an other-worldly sensation, like watching rain fall upwards. Flower, aged 30, picked himself up. He dusted himself down and trotted nonchalantly back to his position. The sudden rent on reality closed over as quickly as it had appeared. The fabric of the afternoon remained unchanged … But somewhere, up in the stands, a man thought of time and age and death and diminishment while, on the fence, two young boys in red and blue scarves and beanies were cheering younger, fresher-faced heroes.

In The Sherrin, Vin Maskell traces the evolution of the ball itself and his relationship with old and new versions. Journalist Bill Cannon teeters on the edge of a fully fledged football career in The One-Gamer. And a scene from David Williamson’s play, The Club, shows that sometimes the tactical strategies on the field are nothing amid the political and business machinations of the boardroom.

‘Footy Town’, edited by Paul Daffey and John Harms, is a varied collection of insights into Aussie rules at the grassroots, and if some of the literary aspects are a touch blander at times, that does not detract from the obvious passion for the game of the 48 writers represented here. As the editors note, the authors’ love of storytelling is “like having three first XVIIIs for the Campfire Yarns Football League”.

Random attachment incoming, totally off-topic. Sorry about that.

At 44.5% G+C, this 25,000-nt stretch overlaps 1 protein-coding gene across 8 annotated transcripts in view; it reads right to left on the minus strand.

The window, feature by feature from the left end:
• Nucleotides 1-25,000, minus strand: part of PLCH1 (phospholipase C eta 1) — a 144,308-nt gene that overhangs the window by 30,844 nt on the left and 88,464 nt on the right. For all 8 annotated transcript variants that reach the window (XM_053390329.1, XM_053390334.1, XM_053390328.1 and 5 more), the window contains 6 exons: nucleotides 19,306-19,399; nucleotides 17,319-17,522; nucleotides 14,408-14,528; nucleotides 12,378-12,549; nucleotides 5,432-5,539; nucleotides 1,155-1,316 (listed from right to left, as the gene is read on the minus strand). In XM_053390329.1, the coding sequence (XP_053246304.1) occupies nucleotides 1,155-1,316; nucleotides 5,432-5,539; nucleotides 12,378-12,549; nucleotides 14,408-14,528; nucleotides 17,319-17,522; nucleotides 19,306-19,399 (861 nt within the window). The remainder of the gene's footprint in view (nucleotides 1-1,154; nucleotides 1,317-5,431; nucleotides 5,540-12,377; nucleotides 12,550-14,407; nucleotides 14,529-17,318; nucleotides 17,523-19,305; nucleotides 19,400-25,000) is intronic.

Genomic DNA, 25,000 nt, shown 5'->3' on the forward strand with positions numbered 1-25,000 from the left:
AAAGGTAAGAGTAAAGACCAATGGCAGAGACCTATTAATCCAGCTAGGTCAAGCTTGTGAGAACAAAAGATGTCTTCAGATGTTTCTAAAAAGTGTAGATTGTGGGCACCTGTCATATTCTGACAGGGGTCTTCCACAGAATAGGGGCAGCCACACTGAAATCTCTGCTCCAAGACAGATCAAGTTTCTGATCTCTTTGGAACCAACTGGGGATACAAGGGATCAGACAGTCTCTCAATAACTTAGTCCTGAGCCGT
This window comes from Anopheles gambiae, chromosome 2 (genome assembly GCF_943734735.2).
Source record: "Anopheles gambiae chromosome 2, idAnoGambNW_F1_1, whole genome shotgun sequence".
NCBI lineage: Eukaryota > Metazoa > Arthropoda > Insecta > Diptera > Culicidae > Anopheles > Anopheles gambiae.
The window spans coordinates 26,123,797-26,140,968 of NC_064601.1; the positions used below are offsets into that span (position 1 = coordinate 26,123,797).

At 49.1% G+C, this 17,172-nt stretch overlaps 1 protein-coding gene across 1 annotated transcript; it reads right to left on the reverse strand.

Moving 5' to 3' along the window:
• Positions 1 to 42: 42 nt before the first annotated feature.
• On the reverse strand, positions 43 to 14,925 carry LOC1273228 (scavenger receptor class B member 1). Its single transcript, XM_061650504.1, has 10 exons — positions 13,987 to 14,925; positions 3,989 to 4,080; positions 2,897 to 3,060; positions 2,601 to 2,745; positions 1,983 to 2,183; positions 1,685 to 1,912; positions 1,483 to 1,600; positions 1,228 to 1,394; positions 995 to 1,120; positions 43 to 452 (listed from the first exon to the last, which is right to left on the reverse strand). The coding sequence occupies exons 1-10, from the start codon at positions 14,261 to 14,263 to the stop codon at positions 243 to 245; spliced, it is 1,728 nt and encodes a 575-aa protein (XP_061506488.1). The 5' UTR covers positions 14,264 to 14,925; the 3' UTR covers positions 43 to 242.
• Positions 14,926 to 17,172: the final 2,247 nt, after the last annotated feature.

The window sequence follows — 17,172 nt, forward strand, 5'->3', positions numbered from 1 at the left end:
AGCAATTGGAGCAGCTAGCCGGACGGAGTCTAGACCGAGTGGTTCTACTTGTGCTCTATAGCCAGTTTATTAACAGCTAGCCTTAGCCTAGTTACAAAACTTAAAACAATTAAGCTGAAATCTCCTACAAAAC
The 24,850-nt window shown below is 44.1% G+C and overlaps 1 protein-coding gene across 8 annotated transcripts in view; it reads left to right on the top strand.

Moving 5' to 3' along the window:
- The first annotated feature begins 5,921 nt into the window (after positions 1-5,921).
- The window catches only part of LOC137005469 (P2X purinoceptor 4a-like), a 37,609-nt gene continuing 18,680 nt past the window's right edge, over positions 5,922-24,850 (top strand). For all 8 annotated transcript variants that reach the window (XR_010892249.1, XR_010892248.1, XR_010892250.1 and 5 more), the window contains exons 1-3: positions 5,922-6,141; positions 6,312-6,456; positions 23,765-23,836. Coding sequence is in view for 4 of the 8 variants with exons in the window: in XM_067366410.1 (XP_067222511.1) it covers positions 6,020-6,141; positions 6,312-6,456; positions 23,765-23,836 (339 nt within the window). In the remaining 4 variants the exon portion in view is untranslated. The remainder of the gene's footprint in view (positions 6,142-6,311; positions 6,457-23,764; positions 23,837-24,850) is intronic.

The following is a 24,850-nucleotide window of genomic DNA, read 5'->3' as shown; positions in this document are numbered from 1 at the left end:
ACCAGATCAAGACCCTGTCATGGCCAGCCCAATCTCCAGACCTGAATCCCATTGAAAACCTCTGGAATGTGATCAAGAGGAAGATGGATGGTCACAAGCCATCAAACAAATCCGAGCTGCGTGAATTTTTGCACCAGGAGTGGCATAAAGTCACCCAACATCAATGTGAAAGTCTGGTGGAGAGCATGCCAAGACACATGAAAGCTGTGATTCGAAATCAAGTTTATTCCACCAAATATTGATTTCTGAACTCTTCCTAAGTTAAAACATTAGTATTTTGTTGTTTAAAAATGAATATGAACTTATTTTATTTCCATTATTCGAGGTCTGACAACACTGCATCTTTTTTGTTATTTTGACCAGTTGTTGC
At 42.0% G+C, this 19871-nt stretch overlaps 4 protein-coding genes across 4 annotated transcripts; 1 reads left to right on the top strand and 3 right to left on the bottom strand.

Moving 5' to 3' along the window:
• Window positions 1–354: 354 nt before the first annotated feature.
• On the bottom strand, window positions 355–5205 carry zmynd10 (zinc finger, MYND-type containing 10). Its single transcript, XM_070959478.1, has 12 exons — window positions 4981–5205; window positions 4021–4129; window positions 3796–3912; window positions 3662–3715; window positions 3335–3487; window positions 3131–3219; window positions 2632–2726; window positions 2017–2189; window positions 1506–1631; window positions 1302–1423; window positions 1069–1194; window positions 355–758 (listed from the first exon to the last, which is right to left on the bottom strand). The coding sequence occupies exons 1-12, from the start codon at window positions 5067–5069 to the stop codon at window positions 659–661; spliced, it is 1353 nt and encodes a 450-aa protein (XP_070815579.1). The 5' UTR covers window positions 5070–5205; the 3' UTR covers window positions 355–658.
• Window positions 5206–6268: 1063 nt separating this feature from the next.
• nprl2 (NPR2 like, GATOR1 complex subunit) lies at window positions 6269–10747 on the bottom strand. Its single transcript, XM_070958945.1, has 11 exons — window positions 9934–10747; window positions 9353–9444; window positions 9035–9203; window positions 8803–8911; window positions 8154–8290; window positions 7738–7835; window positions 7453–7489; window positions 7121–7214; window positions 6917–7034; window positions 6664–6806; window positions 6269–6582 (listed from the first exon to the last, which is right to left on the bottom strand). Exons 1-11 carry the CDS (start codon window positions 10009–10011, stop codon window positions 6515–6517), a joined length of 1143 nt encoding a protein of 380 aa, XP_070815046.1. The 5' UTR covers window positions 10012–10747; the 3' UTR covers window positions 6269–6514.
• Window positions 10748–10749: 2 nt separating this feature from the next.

Indeed, many of these yarns are endearing and fascinating, presenting up-close-and-personal views of the game at its purest.

David Enticott’s A Season with Stripper is one of several stories that combine humour with a tender poignancy for the vicissitudes of our involvement in the game. Enticott, a Baptist minister, gets little sympathy from his footy coach, Stripper, when his church services overlap kick-off time. “Can’t you get mass to go faster?” says Stripper. “You’re the priest, leave out a couple of prayers. No one will ever know.” Enticott also fears he may have trouble explaining to his wife the Stripper listing among his phone contacts.

In Sydney Confidential, Ian Granland recounts his appointment as chief executive of the NSW AFL days before the organisation was threatened by bankruptcy, and his efforts to turn around the league’s fortunes. He realised some “traditions” had to change, such as fans gaining free admission to finals matches by sliding through a broken fence. Granland fixes the fence, to the chagrin of one official, who throws a punch at him.

In Age and Reason, David Bruce busts a little finger that destroys his confidence and signals the end of his short-lived comeback to the game in middle age. In The Swine, Murray Bird recalls his umpiring days alongside his good mate after whom the piece is titled, who trains barefoot and introduces himself with: “I’m The Swine and nobody likes me.”

Footy Town is a meaty collection of heartfelt, funny and inspiring stories that portrays the game and its characters, not only the players, with affection.

‘Australia’s Game: Stories, Essays, Verse and Drama Inspired by the Australian Game of Football’
Edited by Ross Fitzgerald and Ken Spillman
Slattery Media, 327pp, $34.95

‘Footy Town: Stories of Australia’s Game’
Edited by Paul Daffey and John Harms
Malarkey Publications, 390pp, $34.95

Gary Smith is a Sydney-based writer.

The Weekend Australian,September 7-8, 2013, Review, BOOKS p. 25